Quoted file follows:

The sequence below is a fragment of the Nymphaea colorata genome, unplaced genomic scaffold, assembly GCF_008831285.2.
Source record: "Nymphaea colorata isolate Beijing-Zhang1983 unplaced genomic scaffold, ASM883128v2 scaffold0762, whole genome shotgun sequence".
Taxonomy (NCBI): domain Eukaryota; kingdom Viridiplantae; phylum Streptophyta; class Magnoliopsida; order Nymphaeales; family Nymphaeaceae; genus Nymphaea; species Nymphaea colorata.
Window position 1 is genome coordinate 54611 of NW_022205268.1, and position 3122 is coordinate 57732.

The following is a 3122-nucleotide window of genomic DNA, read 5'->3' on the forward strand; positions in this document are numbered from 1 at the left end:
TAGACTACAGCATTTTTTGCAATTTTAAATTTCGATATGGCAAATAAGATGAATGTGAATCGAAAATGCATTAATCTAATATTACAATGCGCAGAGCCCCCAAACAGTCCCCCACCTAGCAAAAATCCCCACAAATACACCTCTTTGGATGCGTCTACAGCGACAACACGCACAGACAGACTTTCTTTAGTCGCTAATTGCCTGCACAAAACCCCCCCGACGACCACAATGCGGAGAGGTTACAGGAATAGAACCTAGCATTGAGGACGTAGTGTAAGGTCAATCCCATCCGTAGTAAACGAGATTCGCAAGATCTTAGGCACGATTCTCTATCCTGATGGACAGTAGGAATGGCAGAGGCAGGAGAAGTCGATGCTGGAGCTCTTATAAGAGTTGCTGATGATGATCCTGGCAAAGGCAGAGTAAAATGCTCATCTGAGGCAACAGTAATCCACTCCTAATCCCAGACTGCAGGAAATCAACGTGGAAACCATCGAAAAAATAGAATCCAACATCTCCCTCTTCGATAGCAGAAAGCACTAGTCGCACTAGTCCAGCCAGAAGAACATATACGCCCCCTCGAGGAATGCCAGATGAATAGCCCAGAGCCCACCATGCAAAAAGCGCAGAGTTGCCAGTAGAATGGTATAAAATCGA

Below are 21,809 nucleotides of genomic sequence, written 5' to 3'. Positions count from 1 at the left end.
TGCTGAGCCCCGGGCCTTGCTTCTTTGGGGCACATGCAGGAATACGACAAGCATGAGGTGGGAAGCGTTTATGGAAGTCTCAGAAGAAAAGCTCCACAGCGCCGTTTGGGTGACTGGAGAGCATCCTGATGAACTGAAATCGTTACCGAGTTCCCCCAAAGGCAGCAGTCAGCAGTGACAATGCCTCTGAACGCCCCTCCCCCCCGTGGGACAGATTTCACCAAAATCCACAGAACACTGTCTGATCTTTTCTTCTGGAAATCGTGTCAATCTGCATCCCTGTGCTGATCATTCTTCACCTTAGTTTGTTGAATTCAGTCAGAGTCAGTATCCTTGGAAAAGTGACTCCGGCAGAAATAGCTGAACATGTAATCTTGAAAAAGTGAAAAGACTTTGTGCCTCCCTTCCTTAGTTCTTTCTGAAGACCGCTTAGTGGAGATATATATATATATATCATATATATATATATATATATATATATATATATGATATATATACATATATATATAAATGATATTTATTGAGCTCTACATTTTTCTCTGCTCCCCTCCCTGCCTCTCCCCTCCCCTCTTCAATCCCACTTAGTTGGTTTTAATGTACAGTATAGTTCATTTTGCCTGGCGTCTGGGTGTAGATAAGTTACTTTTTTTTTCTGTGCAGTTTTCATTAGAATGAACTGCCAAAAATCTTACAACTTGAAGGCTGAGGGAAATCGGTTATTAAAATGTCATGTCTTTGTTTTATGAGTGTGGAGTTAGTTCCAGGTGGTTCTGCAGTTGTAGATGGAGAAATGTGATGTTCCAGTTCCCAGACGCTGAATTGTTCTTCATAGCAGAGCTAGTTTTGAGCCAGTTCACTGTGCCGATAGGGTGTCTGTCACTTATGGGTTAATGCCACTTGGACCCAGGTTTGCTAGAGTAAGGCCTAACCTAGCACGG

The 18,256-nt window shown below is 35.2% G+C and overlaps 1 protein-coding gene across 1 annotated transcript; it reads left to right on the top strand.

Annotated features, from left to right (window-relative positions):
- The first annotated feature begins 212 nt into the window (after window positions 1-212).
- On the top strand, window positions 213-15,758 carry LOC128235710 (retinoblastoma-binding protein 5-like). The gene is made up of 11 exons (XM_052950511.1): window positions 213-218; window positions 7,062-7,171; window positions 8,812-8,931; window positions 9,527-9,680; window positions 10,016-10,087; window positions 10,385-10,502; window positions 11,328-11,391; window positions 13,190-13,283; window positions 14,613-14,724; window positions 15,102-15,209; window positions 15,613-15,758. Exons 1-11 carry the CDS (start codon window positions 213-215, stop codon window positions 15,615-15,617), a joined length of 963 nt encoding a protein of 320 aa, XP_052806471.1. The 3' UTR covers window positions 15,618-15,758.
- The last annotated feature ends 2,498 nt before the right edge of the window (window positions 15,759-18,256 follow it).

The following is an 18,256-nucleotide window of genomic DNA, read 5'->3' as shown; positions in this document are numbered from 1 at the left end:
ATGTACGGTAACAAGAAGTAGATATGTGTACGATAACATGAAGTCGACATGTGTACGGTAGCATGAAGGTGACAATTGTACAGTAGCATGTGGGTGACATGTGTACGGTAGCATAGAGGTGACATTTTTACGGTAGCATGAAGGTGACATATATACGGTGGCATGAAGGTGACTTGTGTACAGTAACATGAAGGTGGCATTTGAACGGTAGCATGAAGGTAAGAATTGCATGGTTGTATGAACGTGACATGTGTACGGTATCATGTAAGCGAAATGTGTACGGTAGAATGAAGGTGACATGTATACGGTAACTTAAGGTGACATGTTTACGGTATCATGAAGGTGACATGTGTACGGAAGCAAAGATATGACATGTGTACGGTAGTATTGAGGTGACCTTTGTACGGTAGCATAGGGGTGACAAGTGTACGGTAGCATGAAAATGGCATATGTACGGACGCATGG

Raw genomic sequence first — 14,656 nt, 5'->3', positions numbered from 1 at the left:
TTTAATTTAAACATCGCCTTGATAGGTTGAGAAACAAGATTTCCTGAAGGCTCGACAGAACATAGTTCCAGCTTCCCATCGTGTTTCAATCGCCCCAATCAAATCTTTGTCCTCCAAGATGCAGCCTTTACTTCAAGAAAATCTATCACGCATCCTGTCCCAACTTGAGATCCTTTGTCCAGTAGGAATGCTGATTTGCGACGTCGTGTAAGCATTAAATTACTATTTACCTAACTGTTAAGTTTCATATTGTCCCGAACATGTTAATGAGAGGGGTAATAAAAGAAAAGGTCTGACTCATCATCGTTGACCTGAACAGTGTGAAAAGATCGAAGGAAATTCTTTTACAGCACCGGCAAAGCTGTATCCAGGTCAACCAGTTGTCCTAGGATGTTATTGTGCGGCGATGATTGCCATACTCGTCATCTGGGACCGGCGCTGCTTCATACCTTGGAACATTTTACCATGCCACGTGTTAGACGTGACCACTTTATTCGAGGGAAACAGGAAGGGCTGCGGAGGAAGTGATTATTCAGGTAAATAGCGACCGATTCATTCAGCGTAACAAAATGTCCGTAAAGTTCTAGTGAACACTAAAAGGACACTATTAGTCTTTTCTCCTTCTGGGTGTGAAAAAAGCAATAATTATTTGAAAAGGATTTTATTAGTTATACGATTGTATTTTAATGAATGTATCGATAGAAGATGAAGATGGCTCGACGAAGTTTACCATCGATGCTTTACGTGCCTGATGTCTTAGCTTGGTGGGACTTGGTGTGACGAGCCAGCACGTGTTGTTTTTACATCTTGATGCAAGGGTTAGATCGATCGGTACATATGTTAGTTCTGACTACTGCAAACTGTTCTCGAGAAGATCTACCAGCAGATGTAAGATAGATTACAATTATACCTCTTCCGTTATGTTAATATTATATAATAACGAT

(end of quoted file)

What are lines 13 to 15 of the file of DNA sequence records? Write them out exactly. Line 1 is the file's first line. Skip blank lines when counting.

- The last annotated feature ends 2,498 nt before the right edge of the window (window positions 15,759-18,256 follow it).

The following is an 18,256-nucleotide window of genomic DNA, read 5'->3' as shown; positions in this document are numbered from 1 at the left end:
ATGTACGGTAACAAGAAGTAGATATGTGTACGATAACATGAAGTCGACATGTGTACGGTAGCATGAAGGTGACAATTGTACAGTAGCATGTGGGTGACATGTGTACGGTAGCATAGAGGTGACATTTTTACGGTAGCATGAAGGTGACATATATACGGTGGCATGAAGGTGACTTGTGTACAGTAACATGAAGGTGGCATTTGAACGGTAGCATGAAGGTAAGAATTGCATGGTTGTATGAACGTGACATGTGTACGGTATCATGTAAGCGAAATGTGTACGGTAGAATGAAGGTGACATGTATACGGTAACTTAAGGTGACATGTTTACGGTATCATGAAGGTGACATGTGTACGGAAGCAAAGATATGACATGTGTACGGTAGTATTGAGGTGACCTTTGTACGGTAGCATAGGGGTGACAAGTGTACGGTAGCATGAAAATGGCATATGTACGGACGCATGG